Water Quality Improvement Project
Upper Humptulips River Watershed:
Temperature

Introduction

The Humptulips River is located in the southwestern portion of the Olympic Peninsula in Washington State. Its drainage area includes the entire area of the East Fork Humptulips and West Fork Humptulips watersheds.

The U.S. Forest Service (USFS) manages approximately 65% of this land base, which is part of the Olympic National Forest (ONF). The remaining 35% of the area outside of the ONF is under county and private ownership. Commercial forestry is the dominant land use throughout the upper Humptulips watershed. The USFS manages the ONF under the Olympic National Forest Land and Resource Management Plan and the Northwest Forest Plan. Commercial forestry outside of the ONF is subject to forest practice rules under the Washington Forest Practice Act.

Salmon, steelhead, and cutthroat trout occur throughout much of the Upper Humptulips watershed. Excessive summer water temperatures in some of these streams reduce the quality of rearing habitat for chinook, chum, and coho salmon, as well as for steelhead and cutthroat trout.

Water quality issues

The Humptulips river and several of its tributaries are considered impaired due to high instream temperatures. Water temperatures influence the types of organisms that can live in a waterbody. Cooler water can hold more dissolved oxygen which fish and other aquatic life need to breathe. Warmer water holds less dissolved oxygen. Salmon need cold, clean water for spawning and rearing.

Monitoring found that the Humptulips River showed water temperatures warmer than the state water quality standards. The Humptulips River was listed on the 1996 and 1998 Water Quality Assessments (303[d]) list for temperature. Excessive summer water temperatures may reduce the quality of rearing habitat for coho salmon, as well as for steelhead and cutthroat trout.

Primary watershed disturbance activities that contribute to surface water temperature increases include forest management within riparian areas, timber harvest in sensitive areas outside the riparian zone, and road construction and maintenance. The watershed is still recovering from historical logging practices (during late 19th and early 20th centuries, splash dams for example) that destroyed a lot of instream and riparian habitat.

 

TMDL implementation: getting to clean water

Ecology conducted total maximum daily load studies (TMDL) in the lower and the upper watersheds. The TMDL boundary begins at the confluence of Humptulips River with Stevens Creek and extends upstream to the headwaters of the Humptulips River. EPA approved the TMDL for temperature in 2001.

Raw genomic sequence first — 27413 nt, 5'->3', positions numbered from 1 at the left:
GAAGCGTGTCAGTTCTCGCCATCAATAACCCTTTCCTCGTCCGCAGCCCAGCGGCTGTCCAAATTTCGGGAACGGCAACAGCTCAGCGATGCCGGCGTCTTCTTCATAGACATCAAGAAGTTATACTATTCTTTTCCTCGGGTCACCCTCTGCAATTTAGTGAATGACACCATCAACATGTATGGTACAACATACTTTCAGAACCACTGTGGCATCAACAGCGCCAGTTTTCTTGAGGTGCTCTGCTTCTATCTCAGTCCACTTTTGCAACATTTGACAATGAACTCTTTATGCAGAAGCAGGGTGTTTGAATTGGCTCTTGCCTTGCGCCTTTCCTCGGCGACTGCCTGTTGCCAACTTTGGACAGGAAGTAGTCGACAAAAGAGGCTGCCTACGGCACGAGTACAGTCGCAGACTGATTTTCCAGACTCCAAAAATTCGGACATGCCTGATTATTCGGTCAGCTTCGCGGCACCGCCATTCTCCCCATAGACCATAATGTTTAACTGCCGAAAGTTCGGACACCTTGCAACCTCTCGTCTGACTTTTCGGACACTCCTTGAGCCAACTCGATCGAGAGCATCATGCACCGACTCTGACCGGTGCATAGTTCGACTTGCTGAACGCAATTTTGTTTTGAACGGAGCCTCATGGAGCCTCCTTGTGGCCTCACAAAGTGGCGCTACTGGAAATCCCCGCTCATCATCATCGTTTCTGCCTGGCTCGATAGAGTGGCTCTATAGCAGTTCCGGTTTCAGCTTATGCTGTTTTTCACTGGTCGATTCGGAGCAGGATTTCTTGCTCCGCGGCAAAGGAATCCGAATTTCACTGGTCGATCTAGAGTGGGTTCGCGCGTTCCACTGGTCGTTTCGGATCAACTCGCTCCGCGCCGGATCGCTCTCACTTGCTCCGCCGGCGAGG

A detailed implementation plan was completed and submitted to EPA in 2003. Implementation of the TMDL relies in large part on forest practice rules which establish prescriptive standards and guidelines that should be protective of natural resources, including water quality, when implemented correctly.

WA Department of Natural Resources (DNR) and Ecology has foresters that routinely inspect areas that are being actively logged or managed to ensure that forest practice rules are followed. If logging companies are not following the rules, they are subject to enforcement.

A follow-up study was conducted during the summer of 2010 to continuously monitor water temperature at five stations to determine if water quality temperatures are meeting state water quality standards. Instream temperatures at two stations were slightly cooler than the numeric criteria (7-day average of the daily maximum [7DADMax] temperature of 16°C) while three stations were warmer than the criteria. Further monitoring and assessment is needed to determine if the listings can be delisted (meets Category 1 criteria).

Ecology and DNR foresters visit this watershed on a routine basis to make sure that forest practice rules are being followed.

Technical information

TMDL reports are submitted to the U.S. EPA for approval. These documents are also called WQ Improvement Reports (WQIRs). Sometimes the study on which these reports are based is published separately as a TMDL study, or technical report, that describes the results and analysis of the study. The precursor to a study is a Quality Assurance Project Plan (QAPP). The QAPP describes the study design, data collection and data quality objectives. Important follow-up studies to a TMDL are also included in the following table. Unless otherwise specified, the following documents are Ecology publications.

Document Type Pollutant Title Publication #
TMDL Reports Temperature Upper Humptulips River Watershed Temperature Total Maximum Daily Load (Water Cleanup Plan) Submittal Report 01-10-022
TMDL Implementation Plan Upper Humptulips River Temperature Total Maximum Daily Load: Detailed Implementation Plan 03-10-042
TMDL Study Upper Humptulips River Temperature Total Maximum Daily Load -- Technical Report 01-10-056
Follow-up Studies Quality Assurance Project Plan: Humptulips River Temperature Monitoring 10-10-034
Humptulips River Temperature Monitoring 2010 11-10-045

 

Related information

WRIA 22: Lower Chehalis Watershed Information (Water web site)
www.ecy.wa.gov/water/wria/22.html

 

 

 

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Last updated October 2016
  Map for water resource inventory area (WRIA) 22, Washington State.

PROJECT INFO

Location:
WRIA: #22 (Lower Chehalis)
County: Grays Harbor

Water-body Name:
Humptulips River

Parameter:
Temperature

# of TMDLs: 11

Status:
TMDL approved by EPA

Contact Info:
Brett Raunig
Phone: 360-690-4660
Email: Brett.Raunig@ecy.wa.gov

Southwest Region
Department of Ecology
P.O. Box 47775
Olympia, WA 98504-7775